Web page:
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I completed my medical school and background EM training from India (Christian Medical College, Vellore and Apollo Hospitals, Hyderabad) where I worked for 4 years. Following this, I devoted (with all my heart) about 1.5 years to do US Medical Licensing Exams. My stint towards an EM Residency in States did not work but it took me to places and it has been quite a journey. I then relocated to London, England to work as a Registrar (Non-Trainee) in A&E. This gave me an opportunity to better understand NHS, EM training pathways and more importantly the EM Mindsets in the United Kingdom. 

Currently, I am pursuing Higher Specialist Training in Emergency Medicine at South East Scotland Deanery where I have the honour and privilege of training under some of the most innovative brains in the field of Emergency Medicine. Over the past few years, I have realised that LEARNING and UNLEARNING (which can be challenging!) is equally important to deliver cutting edge care to our patients.And through this blog, I aspire to disseminate knowledge, assist trainees with exams and stay up to date with contemporary EM literature. I have always been an avid FOAMed supporter because FOAMed has always played an indispensable role during my training. 

Lakshay Chanana
ST4 EM Trainee 
Edinburgh, Scotland

Monday, August 15, 2016

MRCEM part C: 9 unsolicited advices!

1.    Practice is the mantra!
For part C, the formula is simpler than B. The more you practice stations, more the chances of passing the exam with ease.

2.    Find someone or be found by someone (who has cleared part C) who can monitor your practice sessions and give corrective feedbacks each time.
Plan the practice sessions well in advance so that you don’t mix it up with part B preparation and mess up both.

3.    Be the Bond, James Bond!
Develop a unique opening line for introduction in every station. NEVER fumble in introduction or conclusion! Also, clean hands save lives!

4.    Form a group for the practice
Decide what a group is, what a crowd is and what a mob is! Be careful!
Stress on things that you don’t do often – Psychiatric assessments, systematic joint examinations, etc.
Some unforgettable fun moments during the practice sessions are guaranteed!

5.    YouTube is your best friend – Like always!
This is extremely useful. This channel called ‘geekymedics’ on YouTube is a goldmine.  These videos are very well structured and almost cover everything that you need to perform in an OSCE. 

The following links might be very useful for different sections of part C

1.Geeky medics (All examination and procedural skills): https://www.youtube.com/user/geekymedics123
3.Ottawa knee rule – Application demo with explanation: https://www.youtube.com/watch?v=sPMmIptAs-w
4.Ottawa ankle rule – Application demo and explanation https://www.youtube.com/watch?v=Dqq09sR0vuc
6.Latest ACLS update has a very good video about breaking bad news
7.Psychiatric history taking by University of Nottingham: https://www.youtube.com/watch?v=4YhpWZCdiZc (these videos are longer than 7 mins. So you need to create a tailored down version of yourself once you see these videos)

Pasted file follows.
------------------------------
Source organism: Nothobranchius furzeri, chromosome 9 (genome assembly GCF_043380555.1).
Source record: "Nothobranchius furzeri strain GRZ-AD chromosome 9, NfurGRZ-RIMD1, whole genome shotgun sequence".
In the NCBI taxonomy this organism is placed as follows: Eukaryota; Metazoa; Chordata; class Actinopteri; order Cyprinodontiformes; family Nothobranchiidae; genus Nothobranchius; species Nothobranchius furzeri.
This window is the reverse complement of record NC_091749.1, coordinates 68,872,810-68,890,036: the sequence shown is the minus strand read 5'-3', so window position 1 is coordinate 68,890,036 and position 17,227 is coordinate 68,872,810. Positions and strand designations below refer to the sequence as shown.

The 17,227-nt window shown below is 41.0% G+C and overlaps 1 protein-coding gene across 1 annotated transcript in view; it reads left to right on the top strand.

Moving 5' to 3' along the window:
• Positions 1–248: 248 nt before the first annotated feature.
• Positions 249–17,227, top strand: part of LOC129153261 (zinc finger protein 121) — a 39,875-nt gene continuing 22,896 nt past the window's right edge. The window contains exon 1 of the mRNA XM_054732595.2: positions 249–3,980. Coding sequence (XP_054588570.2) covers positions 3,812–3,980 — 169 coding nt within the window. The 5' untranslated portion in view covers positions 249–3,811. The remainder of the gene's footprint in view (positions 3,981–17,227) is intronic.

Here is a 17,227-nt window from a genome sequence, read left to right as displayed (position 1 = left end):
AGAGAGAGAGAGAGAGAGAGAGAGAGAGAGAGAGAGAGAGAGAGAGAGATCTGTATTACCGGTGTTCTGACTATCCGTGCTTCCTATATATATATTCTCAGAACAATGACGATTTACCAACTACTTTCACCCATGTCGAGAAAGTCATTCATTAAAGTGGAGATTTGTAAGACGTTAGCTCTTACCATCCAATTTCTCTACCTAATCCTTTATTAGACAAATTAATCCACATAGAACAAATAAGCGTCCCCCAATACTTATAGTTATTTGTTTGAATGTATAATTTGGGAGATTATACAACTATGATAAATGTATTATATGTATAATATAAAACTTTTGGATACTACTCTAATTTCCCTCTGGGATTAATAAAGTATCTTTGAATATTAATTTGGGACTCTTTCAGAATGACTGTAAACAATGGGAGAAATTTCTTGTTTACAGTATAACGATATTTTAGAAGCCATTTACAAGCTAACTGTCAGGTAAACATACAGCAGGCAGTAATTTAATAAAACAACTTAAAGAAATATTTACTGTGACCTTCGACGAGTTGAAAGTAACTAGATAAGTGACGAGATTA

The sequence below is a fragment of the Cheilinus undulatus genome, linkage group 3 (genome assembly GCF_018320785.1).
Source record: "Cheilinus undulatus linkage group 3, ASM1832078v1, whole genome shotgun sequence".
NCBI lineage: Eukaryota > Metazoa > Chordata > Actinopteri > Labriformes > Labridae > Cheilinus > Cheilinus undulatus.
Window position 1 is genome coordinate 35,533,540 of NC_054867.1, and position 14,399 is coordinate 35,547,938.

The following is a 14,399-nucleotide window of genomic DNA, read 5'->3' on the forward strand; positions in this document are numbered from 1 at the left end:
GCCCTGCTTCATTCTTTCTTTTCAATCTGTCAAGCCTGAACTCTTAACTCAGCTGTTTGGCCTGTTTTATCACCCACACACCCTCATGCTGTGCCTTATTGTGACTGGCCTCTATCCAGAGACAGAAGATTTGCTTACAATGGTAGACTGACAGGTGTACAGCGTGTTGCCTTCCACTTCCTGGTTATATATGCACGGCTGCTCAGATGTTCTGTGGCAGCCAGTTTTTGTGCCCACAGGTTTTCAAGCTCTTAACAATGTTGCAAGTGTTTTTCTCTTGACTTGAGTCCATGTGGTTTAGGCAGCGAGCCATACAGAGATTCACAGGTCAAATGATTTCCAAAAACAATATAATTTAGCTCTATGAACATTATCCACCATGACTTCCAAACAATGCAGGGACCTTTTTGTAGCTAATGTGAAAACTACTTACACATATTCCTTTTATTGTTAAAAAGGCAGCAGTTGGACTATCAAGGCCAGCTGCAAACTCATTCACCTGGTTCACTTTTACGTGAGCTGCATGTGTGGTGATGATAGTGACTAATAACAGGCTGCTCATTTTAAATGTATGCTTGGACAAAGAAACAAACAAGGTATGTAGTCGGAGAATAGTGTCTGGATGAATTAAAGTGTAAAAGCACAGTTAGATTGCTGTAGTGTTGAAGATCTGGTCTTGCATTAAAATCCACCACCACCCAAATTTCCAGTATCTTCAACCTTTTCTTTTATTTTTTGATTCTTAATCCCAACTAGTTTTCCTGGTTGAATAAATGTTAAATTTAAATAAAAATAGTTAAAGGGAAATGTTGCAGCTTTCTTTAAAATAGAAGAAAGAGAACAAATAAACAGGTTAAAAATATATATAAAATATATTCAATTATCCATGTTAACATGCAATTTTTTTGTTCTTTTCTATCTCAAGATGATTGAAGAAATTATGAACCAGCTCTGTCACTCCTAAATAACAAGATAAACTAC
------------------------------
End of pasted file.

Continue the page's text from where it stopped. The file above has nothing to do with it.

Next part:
6.    What books?
Though the main focus should be on practice some books help you to get an idea about the checklist. Though these are not standard checklists and may vary from the actual checklists in the exam, having an overall idea is not bad, isn’t it?
‘125/110 OSCEs’ and ‘Mastering emergency medicine’ can be very helpful in this regard.

7.    Reaching a specific diagnosis might not be always very important but being logical, empathetic and structured in your approach is. So if you are Donald Trump, you will never pass the exam (Oops!). Always explain the plan to the patient and ask if they have any further questions or concerns!  Another very important aspect is always maintaining a non-confrontational attitude towards the patient! Patient has 5 global marks with him. Be nice and he’ll be nice to you!

8.    Read the pie chart: Before you enter every station, know where the focus is! There’s no point taking history for 6 minutes when the history is only 25% of the pie chart and the rest is examination!

9.    Difficult stations!
Difficult stations are usually difficult for everyone. You need to pass just 14 out of 18 stations. So, do the basics very well, do not lose confidence and think what you would do in the ED if you encounter a patient like that, conclude well, thank the patient!

The most crucial aspect in passing MRCEM is time!

-       Manage time during your preparation – Prepare a study schedule for the entire month covering all the topics – For B and C.
-       Time your sessions while practicing for part C. Each station lasting up to 6-7 mins(use a stopwatch)
-       Maintain strict timing in all the mock sessions of part B.
-       Reduce the time you take for answering each question!
-       Always be aware of the time you spend on each question in the exam
-       Writing using a pencil consumes more time compared to pen – So practice writing with a pencil! Also, pencils can break!
-       Be very cautious of time in stations which expects you to do multiple things at once – Ex: Teaching, examining, taking history and explaining the plan to patient.


Dr. Apoorva Chandra, MRCEM
Twitter: @apoorvamagic  

Resident, Emergency Medicine         
Apollo Health City, Hyderabad